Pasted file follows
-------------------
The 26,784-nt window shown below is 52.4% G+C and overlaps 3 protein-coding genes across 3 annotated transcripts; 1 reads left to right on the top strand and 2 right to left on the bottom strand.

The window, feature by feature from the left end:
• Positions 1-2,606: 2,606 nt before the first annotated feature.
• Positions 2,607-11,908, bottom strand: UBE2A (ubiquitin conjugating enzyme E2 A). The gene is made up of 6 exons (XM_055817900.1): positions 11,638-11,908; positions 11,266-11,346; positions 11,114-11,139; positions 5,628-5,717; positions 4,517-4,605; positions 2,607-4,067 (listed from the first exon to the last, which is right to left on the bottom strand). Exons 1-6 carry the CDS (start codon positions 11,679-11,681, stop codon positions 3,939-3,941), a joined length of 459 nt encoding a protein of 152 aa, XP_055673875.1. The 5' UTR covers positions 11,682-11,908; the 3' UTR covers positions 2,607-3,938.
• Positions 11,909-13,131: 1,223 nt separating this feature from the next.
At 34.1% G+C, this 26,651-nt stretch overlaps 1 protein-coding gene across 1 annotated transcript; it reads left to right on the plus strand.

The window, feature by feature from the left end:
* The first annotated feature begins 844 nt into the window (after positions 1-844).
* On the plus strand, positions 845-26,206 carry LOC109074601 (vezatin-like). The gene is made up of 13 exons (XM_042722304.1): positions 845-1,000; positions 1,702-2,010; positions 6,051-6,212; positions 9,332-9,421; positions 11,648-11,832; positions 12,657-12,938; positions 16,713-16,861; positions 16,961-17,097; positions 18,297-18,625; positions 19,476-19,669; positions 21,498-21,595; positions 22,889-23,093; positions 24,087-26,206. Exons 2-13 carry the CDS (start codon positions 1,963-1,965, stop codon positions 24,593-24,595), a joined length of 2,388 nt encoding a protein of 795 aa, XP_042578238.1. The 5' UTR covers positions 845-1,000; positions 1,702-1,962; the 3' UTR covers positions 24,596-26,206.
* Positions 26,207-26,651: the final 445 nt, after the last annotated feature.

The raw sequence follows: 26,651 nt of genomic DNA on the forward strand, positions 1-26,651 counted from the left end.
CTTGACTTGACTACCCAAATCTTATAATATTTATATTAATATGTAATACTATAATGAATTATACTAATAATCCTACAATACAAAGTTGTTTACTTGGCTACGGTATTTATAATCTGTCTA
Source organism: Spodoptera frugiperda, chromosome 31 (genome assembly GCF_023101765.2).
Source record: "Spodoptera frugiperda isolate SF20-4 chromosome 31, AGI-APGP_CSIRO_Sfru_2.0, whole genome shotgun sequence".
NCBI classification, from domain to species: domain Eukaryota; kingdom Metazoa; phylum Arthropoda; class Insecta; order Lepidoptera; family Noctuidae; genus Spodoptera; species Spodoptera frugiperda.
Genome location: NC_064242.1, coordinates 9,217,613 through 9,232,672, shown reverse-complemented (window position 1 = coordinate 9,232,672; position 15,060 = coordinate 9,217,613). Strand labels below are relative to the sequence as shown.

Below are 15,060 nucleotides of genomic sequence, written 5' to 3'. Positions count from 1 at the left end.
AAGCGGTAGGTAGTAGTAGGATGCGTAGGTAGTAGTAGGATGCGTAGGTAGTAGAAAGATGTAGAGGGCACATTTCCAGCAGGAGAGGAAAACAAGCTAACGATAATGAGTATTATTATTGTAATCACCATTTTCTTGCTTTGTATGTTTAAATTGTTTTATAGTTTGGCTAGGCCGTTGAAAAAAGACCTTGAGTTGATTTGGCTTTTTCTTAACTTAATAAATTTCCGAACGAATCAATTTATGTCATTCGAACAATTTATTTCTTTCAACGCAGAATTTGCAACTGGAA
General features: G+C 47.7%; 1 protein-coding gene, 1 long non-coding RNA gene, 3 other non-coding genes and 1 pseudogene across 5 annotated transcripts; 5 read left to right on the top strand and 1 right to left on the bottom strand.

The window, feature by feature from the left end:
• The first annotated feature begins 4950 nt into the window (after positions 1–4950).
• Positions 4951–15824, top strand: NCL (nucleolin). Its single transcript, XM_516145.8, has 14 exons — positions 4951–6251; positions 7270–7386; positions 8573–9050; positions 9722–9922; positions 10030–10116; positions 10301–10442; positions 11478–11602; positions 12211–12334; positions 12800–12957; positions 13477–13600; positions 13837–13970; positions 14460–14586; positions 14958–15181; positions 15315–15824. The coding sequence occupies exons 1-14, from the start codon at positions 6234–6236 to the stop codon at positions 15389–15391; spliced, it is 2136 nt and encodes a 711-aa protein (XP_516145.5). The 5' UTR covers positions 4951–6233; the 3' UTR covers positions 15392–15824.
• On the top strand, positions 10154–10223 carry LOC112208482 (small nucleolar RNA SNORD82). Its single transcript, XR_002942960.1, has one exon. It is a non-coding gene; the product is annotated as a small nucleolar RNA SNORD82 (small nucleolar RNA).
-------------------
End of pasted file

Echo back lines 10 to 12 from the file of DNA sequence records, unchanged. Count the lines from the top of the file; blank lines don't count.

* Positions 26,207-26,651: the final 445 nt, after the last annotated feature.

The raw sequence follows: 26,651 nt of genomic DNA on the forward strand, positions 1-26,651 counted from the left end.
CTTGACTTGACTACCCAAATCTTATAATATTTATATTAATATGTAATACTATAATGAATTATACTAATAATCCTACAATACAAAGTTGTTTACTTGGCTACGGTATTTATAATCTGTCTA